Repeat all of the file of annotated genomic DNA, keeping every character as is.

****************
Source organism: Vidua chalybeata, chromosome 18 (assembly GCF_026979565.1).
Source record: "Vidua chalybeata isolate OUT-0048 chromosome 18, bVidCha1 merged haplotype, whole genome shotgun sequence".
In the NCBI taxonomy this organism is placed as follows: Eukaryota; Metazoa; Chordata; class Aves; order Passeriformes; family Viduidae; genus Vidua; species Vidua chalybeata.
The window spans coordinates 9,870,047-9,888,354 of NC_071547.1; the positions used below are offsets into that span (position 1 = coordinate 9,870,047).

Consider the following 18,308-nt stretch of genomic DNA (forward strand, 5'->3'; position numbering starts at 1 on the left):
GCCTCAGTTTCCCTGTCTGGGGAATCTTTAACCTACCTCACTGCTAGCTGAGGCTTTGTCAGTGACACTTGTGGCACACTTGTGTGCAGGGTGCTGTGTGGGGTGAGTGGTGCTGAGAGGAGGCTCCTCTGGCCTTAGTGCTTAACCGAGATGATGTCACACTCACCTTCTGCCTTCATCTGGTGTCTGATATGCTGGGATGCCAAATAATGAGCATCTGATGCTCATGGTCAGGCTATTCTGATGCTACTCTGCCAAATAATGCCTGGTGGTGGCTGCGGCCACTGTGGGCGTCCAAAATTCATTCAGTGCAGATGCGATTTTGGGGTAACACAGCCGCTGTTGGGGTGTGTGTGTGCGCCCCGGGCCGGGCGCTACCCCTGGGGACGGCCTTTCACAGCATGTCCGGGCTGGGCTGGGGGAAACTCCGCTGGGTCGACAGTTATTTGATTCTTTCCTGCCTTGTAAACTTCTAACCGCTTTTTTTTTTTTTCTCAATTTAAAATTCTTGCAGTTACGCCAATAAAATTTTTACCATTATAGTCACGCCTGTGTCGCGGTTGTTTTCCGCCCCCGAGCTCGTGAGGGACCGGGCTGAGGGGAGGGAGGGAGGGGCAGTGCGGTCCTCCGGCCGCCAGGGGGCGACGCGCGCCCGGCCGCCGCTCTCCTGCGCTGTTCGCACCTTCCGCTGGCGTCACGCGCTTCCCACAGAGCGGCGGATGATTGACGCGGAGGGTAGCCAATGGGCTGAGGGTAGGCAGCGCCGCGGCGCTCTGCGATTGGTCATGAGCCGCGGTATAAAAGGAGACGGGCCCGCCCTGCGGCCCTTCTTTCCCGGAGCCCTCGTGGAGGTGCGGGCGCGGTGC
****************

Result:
Source organism: Vidua chalybeata, chromosome 18 (assembly GCF_026979565.1).
Source record: "Vidua chalybeata isolate OUT-0048 chromosome 18, bVidCha1 merged haplotype, whole genome shotgun sequence".
In the NCBI taxonomy this organism is placed as follows: Eukaryota; Metazoa; Chordata; class Aves; order Passeriformes; family Viduidae; genus Vidua; species Vidua chalybeata.
The window spans coordinates 9,870,047-9,888,354 of NC_071547.1; the positions used below are offsets into that span (position 1 = coordinate 9,870,047).

Consider the following 18,308-nt stretch of genomic DNA (forward strand, 5'->3'; position numbering starts at 1 on the left):
GCCTCAGTTTCCCTGTCTGGGGAATCTTTAACCTACCTCACTGCTAGCTGAGGCTTTGTCAGTGACACTTGTGGCACACTTGTGTGCAGGGTGCTGTGTGGGGTGAGTGGTGCTGAGAGGAGGCTCCTCTGGCCTTAGTGCTTAACCGAGATGATGTCACACTCACCTTCTGCCTTCATCTGGTGTCTGATATGCTGGGATGCCAAATAATGAGCATCTGATGCTCATGGTCAGGCTATTCTGATGCTACTCTGCCAAATAATGCCTGGTGGTGGCTGCGGCCACTGTGGGCGTCCAAAATTCATTCAGTGCAGATGCGATTTTGGGGTAACACAGCCGCTGTTGGGGTGTGTGTGTGCGCCCCGGGCCGGGCGCTACCCCTGGGGACGGCCTTTCACAGCATGTCCGGGCTGGGCTGGGGGAAACTCCGCTGGGTCGACAGTTATTTGATTCTTTCCTGCCTTGTAAACTTCTAACCGCTTTTTTTTTTTTTCTCAATTTAAAATTCTTGCAGTTACGCCAATAAAATTTTTACCATTATAGTCACGCCTGTGTCGCGGTTGTTTTCCGCCCCCGAGCTCGTGAGGGACCGGGCTGAGGGGAGGGAGGGAGGGGCAGTGCGGTCCTCCGGCCGCCAGGGGGCGACGCGCGCCCGGCCGCCGCTCTCCTGCGCTGTTCGCACCTTCCGCTGGCGTCACGCGCTTCCCACAGAGCGGCGGATGATTGACGCGGAGGGTAGCCAATGGGCTGAGGGTAGGCAGCGCCGCGGCGCTCTGCGATTGGTCATGAGCCGCGGTATAAAAGGAGACGGGCCCGCCCTGCGGCCCTTCTTTCCCGGAGCCCTCGTGGAGGTGCGGGCGCGGTGC